The Legal Analyst: A Toolkit for Thinking about the Law New Ed Edition
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“Every good lawyer knows that there’s a standard set of argumentative moves that are repeatedly made in different legal settings. Farnsworth’s book is chock full of the kind of tools that every legal analyst should have in his or her back pocket. This ambitious book is likely to spur a lively debate about what exactly are the essential tools of legal analysis. While some will grouse that their pet tool was excluded, the books points toward a new way of organizing the first-year curriculum. Farnsworth is forging a new pedagogical canon.”
“The Legal Analyst provides an engaging and enlightening introduction to the most essential concepts of legal reasoning. In exceptionally clear prose, Ward Farnsworth walks the reader through concepts such as the Coase Theorem, the Prisoner’s Dilemma, and Property Rules and Liability Rules—peeling away the fog of confusion that often envelops them to reveal the deep and startlingly simple insights that they offer. The reader comes away from the book with a toolkit of ideas that can be used to take apart and examine almost any legal issue.”
About the Author
Ward Farnsworth, who clerked for both Judge Richard A. Posner and Justice Anthony M. Kennedy, is professor of law and Nancy Barton Scholar at the Boston University School of Law. He is the coauthor of Torts: Cases and Questions.
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1A. The author is clearly gifted....his ability to take one analogy, break it down, pause it to explain something, go back to it and break it down, and then bring it back up in another chapter but simply change the focus to another area of that analogy that you missed....is amazing.
1. Some chapters like "supressed markets" are boring and hard to grasp because they go all over the place. Some chapters like this one would have been better off sticking with one or two examples instead of 4+.
2. Each chapter has the same excact layout and format. In a short or middle length sized book that's ok, but in a book like this where it's 300 pages but becuase you have to pause, take notes, and because the book has so many words on each page it takes the time of a 600 page book to read you need to change the format up.
3. Some chapters, the last 3 or so chapters in particular, needed pictures for the equations they were going into details about. It's better to describe a mathematical equation by showing an equation not explaining it with words.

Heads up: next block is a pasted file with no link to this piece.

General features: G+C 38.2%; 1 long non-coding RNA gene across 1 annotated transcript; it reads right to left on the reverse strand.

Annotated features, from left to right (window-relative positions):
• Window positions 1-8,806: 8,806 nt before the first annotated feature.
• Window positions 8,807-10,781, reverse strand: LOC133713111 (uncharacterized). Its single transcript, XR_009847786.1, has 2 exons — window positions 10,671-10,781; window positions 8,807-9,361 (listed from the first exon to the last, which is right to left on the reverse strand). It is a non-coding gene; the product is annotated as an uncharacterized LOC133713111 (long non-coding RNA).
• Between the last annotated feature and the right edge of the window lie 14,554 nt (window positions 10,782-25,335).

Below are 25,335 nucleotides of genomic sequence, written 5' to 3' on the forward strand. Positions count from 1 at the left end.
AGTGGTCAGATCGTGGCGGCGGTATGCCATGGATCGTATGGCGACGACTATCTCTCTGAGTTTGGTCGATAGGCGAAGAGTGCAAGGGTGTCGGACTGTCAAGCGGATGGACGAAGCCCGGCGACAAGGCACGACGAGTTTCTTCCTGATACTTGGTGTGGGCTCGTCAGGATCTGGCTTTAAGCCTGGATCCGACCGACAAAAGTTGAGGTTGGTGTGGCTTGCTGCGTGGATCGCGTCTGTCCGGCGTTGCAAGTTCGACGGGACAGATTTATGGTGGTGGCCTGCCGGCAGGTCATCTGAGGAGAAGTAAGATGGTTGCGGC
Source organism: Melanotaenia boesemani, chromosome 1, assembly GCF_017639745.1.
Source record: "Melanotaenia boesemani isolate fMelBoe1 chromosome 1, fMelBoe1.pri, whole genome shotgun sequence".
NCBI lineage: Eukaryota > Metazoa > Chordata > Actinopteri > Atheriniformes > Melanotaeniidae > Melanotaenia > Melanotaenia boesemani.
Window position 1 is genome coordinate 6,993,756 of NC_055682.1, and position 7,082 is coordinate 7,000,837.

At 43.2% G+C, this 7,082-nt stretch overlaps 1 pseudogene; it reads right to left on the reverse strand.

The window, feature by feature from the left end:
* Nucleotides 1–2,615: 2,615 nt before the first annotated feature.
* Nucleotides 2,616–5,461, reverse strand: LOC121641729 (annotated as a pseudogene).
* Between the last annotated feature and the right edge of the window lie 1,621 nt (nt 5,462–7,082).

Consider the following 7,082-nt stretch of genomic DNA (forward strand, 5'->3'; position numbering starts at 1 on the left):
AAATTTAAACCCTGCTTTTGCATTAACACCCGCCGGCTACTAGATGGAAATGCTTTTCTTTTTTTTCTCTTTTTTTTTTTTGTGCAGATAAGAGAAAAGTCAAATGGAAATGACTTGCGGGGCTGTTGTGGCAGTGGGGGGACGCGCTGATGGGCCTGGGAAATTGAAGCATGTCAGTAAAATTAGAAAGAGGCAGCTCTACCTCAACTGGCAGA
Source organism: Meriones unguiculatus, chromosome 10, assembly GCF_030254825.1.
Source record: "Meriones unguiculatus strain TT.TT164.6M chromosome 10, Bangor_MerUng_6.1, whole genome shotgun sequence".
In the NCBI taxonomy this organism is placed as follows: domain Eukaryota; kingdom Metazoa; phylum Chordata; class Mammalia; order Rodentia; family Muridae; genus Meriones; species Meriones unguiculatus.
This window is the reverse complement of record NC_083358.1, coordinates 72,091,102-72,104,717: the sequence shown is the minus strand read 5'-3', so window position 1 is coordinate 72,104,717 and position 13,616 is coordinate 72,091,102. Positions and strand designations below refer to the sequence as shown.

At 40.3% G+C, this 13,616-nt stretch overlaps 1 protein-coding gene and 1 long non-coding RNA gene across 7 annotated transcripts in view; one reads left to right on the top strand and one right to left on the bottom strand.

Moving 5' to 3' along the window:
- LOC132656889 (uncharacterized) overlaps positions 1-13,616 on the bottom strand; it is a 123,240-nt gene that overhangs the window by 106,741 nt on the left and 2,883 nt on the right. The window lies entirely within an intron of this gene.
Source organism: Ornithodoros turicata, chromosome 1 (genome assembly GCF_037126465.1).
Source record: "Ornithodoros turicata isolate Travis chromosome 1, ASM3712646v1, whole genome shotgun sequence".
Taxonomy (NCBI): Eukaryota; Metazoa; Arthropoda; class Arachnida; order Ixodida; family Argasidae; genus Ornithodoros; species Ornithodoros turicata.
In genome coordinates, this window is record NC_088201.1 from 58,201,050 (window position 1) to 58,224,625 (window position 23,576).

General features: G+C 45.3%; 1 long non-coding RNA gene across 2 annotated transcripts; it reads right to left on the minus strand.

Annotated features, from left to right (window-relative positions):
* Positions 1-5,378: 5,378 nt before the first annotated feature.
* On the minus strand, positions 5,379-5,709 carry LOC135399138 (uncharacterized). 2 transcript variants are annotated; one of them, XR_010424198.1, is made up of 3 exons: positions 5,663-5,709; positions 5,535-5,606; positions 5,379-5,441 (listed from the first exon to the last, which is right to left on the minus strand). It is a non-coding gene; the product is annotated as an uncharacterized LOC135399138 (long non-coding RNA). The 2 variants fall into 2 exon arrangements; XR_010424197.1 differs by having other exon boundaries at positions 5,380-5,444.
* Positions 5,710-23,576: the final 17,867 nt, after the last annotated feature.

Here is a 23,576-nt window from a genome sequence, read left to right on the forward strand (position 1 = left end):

Consider the case where a cow manages to reach a road, causing an auto accident. One legal ideal is maxium efficiency; i.e. reducing the burden on the legal system including the resources of litigants as well as judges. The idea of efficiency is one basis for statutes of limitations, even when their application can lead to injustice in the colloquial meaning of the word. One might therefore conclude that the rancher should always be held liable for the cow/car accident. However, there is another principle that a person like the rancher is not liable if he/she takes all the precautions that are reasonable, so the accident apparently still can go to trial on that basis. An interesting example of statute of limitations, not cited in the book, is a recent decision by the North Carolina Supreme Court that a group of homeowners in North Carolina can't sue a company that contaminated their drinking water because a state deadline has lapsed - even if residents did not realize their water was polluted until years later.
Suppose a piece of art is stolen. No matter how many times it is resold, the original owner can still claim ownership. Now suppose the original owner loses the art work due to fraud instead of outright theft. If a subsequent buyer purchases the item in good faith, and not at some huge bargain price, the purchaser maintains ownership. The justification is that the original owner should have been more careful but he/she cannot try to prove due diligence as a basis of reclaiming the painting. This is the type of concrete, consistent decision making I found most satisfactory.
Conversely, suppose a photo processor promises to take your old photos, which mean a lot to you, and make them computer readable, but loses the photos instead. Regardless of efficiency, and disclaimers in the processor's literature, you can claim compensation above the minimal value of what it costs to produce a photo; but how much should you be compensated? There are various ideas that Farnsworth puts forward for computing the value, but in fact there may be great discrepancy in what is awarded and only ambiguous guidance; in one case the award was $7,500. For maximum efficiency, I would have though the customer should have been given the opportunity to purchase insurance against loss and that would be the only recourse.
For the student contemplating law school, this would be a fine introduction to legal reasoning. It would set you up well for the first year's work, especially in Contracts and Torts.